Elderly Woman

Ways to get involved during Alzheimer’s Awareness Month

September is World Alzheimer’s Month, an international campaign run every year to help raise awareness about dementia, led by Alzheimer’s Disease International and other Alzheimer’s associations around the globe. We’ve collaborated with Fairfield Care, a care home supplies provider in the UK, to help raise awareness of this difficult disease – and show you how you can help too.

Unbelievably, it’s thought around 47.5 million people are affected by dementia worldwide, with 7.7 million new cases every year. Alzheimer’s is the most common type of dementia, for which, sadly, there is currently no cure.

It’s expected that around 75 million people will suffer with dementia by 2030, and with around 2 in 3 people believing that there isn’t enough understanding about Alzheimer’s in their countries (source), getting involved in World Alzheimer’s Month is a fantastic way to help dispel the stigmas and misunderstandings around dementia. You can also learn more yourself and share your knowledge with others and those you love.

What is Alzheimer’s Disease?

Alzheimer’s is the most common form of dementia and is a physical disease that affects the brain. Dementia is the term for a number of symptoms that include memory loss, confusion, problems with thinking and language.

When a person suffers from Alzheimer’s, proteins build up in the brain forming structures known as ‘plaques’ and ‘tangles’ which lead to the loss of connections between nerve cells and gradually the death of nerve cells and brain tissue.

Alzheimer’s disease develops gradually over time, with the symptoms becoming more severe as the illness progresses.

What are the symptoms of Alzheimer’s Disease?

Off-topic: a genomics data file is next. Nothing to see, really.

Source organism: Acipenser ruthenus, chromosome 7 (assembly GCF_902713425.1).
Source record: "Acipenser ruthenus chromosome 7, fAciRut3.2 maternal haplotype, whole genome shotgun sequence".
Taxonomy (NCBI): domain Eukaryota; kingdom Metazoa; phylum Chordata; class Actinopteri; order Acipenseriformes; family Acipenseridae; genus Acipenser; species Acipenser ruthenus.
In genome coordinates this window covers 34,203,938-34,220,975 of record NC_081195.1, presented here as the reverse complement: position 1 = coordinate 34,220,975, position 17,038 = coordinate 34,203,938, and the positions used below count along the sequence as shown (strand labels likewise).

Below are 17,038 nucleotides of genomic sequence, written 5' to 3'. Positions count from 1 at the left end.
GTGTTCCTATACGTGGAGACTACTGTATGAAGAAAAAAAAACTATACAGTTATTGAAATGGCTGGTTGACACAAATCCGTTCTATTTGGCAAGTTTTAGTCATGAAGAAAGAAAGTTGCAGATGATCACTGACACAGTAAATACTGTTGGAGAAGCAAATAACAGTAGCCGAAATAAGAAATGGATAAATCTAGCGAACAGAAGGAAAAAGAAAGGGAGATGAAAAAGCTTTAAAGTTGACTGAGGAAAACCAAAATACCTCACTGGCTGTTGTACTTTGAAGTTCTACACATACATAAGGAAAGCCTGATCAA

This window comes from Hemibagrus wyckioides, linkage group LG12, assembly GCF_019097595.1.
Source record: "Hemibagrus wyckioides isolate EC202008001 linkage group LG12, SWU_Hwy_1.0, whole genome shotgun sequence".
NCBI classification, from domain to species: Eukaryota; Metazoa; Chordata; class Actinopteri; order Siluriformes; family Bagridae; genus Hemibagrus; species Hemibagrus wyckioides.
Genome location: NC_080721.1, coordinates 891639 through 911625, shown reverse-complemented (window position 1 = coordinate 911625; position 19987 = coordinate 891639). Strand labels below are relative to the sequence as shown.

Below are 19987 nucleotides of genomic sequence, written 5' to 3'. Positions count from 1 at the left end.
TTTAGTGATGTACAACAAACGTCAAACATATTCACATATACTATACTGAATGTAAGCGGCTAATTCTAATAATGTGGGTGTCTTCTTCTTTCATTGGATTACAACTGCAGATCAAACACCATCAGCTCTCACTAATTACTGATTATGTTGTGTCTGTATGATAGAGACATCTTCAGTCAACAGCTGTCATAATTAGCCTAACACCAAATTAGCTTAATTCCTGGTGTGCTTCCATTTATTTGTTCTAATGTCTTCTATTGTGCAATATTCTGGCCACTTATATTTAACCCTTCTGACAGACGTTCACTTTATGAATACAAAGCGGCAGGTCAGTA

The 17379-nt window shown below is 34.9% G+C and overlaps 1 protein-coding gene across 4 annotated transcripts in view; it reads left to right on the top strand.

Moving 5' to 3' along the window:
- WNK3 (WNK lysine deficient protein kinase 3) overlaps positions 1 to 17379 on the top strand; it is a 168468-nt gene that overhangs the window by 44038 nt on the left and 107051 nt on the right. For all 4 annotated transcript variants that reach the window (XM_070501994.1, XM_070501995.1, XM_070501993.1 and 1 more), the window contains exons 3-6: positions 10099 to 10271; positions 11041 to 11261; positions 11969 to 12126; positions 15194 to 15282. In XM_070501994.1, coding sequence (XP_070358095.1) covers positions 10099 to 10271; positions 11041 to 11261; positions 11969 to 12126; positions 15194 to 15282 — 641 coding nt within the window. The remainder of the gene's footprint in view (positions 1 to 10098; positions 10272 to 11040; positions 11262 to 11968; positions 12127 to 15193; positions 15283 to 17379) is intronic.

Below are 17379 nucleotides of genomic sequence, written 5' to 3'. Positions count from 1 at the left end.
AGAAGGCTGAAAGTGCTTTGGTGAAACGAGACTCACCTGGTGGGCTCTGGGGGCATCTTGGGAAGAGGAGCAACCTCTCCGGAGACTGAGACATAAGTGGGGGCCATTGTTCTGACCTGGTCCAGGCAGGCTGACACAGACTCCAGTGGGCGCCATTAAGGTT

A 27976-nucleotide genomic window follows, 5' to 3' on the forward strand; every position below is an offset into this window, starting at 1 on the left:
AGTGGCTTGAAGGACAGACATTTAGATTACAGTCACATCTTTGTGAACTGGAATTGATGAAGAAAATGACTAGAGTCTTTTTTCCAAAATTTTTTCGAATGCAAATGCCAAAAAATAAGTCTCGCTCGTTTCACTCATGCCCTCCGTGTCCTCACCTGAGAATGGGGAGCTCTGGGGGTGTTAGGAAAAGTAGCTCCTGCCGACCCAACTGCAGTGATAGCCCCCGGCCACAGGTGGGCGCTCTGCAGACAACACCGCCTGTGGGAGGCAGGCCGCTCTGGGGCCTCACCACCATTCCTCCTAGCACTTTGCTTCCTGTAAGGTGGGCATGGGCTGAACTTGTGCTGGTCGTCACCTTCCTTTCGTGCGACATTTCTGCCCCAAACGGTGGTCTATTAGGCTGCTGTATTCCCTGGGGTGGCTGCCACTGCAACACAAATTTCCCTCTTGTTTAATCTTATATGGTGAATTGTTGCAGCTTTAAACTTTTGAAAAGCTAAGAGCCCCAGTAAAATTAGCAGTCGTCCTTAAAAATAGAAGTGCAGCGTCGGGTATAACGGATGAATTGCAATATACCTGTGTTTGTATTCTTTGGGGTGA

The symptoms can be mild to begin with, having more of an impact on daily life the more severe they get.

Whilst the symptoms can vary from person to person – there are some common warning signs to look out for:

  • Memory lapses
  • Difficulty following conversations or repeating conversations
  • Problems judging distances or seeing objects in 3D
  • Concentration, planning and organisation
  • Orientation – confusion or losing track of the day or date

How is Alzheimer’s Disease treated?

There is currently no cure for Alzheimer’s but a mix of drug and non-drug care can help somebody with the condition live well.

The drug care available can help temporarily alleviate the symptoms whilst non-drug care involves professional advice on how an individual can cope with memory loss and living with dementia.

The fact that there’s no cure for Alzheimer’s shows just how important it is to raise awareness about the disease and support research into dementia.

If you already know a bit about Alzheimer’s – you can test your knowledge with this simple quiz.

How can you get involved in World Alzheimer’s Awareness Month?

There’s plenty you can do to help raise awareness and support Alzheimer’s associations, wherever you are and whatever your ability.